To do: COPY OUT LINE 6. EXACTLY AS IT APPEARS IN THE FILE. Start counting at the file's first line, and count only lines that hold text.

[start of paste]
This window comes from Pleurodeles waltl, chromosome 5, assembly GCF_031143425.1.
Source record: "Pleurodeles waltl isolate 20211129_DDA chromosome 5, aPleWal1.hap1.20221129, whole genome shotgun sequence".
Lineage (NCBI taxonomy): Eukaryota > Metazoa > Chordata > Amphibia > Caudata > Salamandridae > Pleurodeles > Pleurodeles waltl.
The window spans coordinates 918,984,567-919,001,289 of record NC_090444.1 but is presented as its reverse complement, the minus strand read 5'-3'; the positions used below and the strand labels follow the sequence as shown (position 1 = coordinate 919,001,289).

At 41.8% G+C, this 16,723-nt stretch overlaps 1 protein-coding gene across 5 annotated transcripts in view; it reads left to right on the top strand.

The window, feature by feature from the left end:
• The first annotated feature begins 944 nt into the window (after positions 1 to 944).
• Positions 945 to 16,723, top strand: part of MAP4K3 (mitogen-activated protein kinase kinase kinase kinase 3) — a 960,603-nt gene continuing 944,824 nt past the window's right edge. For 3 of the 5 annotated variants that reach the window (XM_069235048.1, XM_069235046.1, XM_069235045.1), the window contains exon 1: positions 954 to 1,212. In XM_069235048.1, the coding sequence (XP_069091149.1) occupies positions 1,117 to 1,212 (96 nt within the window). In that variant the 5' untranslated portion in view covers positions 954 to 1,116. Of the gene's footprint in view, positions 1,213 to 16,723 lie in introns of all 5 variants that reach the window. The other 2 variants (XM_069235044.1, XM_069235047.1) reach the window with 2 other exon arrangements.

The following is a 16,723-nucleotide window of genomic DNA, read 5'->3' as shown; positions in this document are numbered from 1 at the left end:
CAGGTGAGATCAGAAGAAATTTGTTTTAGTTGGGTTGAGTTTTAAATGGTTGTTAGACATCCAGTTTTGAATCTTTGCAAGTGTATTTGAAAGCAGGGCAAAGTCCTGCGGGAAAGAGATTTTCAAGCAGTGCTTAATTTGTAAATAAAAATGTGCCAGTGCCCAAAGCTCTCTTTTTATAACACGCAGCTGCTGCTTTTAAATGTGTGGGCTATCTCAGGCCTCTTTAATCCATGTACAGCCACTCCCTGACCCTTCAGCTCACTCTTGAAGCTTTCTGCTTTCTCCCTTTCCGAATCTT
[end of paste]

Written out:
The window, feature by feature from the left end: